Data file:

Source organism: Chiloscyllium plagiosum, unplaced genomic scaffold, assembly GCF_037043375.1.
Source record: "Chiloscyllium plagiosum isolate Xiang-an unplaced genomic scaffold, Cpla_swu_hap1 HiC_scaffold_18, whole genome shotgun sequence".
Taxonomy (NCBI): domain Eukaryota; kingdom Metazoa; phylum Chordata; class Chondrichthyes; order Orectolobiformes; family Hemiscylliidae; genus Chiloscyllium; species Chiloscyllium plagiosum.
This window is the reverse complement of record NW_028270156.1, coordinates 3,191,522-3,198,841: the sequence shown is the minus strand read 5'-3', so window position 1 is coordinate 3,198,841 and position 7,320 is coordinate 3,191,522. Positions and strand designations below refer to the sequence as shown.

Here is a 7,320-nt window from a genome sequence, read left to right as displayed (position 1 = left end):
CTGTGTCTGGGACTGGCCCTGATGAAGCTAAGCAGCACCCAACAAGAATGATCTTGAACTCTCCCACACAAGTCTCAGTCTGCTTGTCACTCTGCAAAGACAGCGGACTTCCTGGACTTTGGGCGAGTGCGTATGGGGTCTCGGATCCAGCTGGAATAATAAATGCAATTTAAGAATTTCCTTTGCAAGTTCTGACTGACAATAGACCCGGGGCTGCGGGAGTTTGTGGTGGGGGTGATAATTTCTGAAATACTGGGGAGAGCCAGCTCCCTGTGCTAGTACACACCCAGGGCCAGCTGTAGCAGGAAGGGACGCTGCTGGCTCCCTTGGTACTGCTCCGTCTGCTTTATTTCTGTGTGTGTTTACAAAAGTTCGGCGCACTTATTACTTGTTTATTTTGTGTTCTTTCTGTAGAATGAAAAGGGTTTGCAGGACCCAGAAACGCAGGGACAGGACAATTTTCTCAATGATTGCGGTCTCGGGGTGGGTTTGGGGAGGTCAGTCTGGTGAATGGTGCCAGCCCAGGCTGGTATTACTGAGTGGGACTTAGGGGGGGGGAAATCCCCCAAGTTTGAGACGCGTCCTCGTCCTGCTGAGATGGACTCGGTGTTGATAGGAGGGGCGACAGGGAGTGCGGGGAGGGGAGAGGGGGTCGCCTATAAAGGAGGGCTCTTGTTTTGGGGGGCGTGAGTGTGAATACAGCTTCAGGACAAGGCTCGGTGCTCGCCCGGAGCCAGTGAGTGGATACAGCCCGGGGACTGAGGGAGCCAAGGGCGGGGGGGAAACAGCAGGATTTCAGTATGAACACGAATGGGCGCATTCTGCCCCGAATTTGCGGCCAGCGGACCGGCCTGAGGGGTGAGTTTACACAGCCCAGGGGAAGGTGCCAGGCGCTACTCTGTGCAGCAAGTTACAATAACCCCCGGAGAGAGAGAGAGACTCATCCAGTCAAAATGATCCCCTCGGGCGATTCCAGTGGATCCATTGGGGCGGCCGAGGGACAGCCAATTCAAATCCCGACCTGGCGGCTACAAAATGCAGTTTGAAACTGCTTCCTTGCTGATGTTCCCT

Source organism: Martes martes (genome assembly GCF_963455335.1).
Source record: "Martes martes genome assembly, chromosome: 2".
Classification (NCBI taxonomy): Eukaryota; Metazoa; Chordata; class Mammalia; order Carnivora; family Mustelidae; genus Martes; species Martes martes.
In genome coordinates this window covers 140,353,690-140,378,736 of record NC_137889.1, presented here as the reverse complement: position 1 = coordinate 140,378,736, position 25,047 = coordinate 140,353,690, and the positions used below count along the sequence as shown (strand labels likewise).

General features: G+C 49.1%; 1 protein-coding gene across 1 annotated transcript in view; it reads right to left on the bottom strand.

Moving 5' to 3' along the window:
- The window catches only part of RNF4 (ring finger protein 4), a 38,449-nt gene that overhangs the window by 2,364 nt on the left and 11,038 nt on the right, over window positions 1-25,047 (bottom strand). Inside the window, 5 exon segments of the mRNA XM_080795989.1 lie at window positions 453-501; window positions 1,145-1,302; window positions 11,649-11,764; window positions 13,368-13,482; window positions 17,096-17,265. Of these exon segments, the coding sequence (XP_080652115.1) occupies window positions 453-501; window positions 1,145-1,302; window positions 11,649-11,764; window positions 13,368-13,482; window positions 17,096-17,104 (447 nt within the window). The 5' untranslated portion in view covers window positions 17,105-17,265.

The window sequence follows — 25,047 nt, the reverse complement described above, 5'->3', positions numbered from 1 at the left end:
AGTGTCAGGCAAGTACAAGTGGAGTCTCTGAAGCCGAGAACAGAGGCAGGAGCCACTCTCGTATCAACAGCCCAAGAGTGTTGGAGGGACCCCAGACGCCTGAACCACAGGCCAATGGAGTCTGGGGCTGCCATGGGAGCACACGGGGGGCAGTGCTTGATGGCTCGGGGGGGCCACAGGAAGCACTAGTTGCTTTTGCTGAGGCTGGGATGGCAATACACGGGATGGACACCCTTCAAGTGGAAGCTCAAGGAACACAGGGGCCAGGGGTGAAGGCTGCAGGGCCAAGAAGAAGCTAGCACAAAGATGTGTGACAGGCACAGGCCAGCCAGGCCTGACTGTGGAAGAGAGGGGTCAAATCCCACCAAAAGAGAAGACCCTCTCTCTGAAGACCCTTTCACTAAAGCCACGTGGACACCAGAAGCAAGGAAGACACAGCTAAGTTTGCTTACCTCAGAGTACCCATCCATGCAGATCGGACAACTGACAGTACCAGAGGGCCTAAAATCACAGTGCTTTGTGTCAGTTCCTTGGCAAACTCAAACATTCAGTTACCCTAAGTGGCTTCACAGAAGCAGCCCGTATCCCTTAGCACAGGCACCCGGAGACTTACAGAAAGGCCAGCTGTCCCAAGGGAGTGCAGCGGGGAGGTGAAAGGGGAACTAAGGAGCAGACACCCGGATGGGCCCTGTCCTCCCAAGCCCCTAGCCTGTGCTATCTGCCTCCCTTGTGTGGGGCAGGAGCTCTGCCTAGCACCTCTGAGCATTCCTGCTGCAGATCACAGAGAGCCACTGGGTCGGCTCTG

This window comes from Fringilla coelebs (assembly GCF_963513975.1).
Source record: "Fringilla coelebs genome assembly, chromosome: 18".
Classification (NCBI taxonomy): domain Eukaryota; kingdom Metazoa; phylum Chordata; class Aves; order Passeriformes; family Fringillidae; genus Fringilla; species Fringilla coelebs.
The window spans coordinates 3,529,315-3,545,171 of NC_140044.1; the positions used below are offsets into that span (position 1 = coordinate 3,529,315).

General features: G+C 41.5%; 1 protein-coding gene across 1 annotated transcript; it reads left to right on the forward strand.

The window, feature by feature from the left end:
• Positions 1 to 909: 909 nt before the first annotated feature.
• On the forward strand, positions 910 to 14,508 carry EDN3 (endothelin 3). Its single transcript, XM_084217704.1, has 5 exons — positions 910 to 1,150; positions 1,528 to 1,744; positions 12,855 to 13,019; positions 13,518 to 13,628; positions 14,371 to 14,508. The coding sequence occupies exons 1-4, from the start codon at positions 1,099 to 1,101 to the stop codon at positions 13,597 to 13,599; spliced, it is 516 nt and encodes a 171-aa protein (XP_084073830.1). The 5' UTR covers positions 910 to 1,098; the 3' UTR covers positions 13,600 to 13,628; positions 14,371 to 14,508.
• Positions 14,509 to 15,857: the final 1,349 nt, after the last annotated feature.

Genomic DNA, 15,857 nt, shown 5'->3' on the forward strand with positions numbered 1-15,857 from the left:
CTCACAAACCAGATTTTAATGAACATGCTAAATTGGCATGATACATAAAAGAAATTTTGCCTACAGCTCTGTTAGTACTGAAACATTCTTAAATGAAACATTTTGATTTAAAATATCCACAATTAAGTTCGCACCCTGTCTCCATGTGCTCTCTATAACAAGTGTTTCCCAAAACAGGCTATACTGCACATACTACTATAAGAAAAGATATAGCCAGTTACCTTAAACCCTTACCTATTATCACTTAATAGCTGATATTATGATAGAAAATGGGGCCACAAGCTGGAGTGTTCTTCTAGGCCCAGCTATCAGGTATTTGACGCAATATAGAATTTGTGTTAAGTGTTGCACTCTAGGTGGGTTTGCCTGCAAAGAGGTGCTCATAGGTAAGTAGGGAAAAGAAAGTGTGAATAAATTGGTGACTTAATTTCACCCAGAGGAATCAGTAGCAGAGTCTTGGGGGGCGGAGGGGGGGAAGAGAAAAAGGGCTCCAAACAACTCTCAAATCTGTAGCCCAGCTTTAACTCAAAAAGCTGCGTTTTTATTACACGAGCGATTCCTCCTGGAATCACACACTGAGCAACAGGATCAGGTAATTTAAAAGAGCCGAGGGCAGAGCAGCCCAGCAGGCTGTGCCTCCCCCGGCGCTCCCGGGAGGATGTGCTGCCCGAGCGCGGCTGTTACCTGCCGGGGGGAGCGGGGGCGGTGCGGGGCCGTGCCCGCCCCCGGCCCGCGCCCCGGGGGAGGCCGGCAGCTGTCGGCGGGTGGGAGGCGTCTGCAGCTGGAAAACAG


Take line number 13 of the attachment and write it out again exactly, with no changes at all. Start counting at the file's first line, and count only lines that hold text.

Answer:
- The window catches only part of RNF4 (ring finger protein 4), a 38,449-nt gene that overhangs the window by 2,364 nt on the left and 11,038 nt on the right, over window positions 1-25,047 (bottom strand). Inside the window, 5 exon segments of the mRNA XM_080795989.1 lie at window positions 453-501; window positions 1,145-1,302; window positions 11,649-11,764; window positions 13,368-13,482; window positions 17,096-17,265. Of these exon segments, the coding sequence (XP_080652115.1) occupies window positions 453-501; window positions 1,145-1,302; window positions 11,649-11,764; window positions 13,368-13,482; window positions 17,096-17,104 (447 nt within the window). The 5' untranslated portion in view covers window positions 17,105-17,265.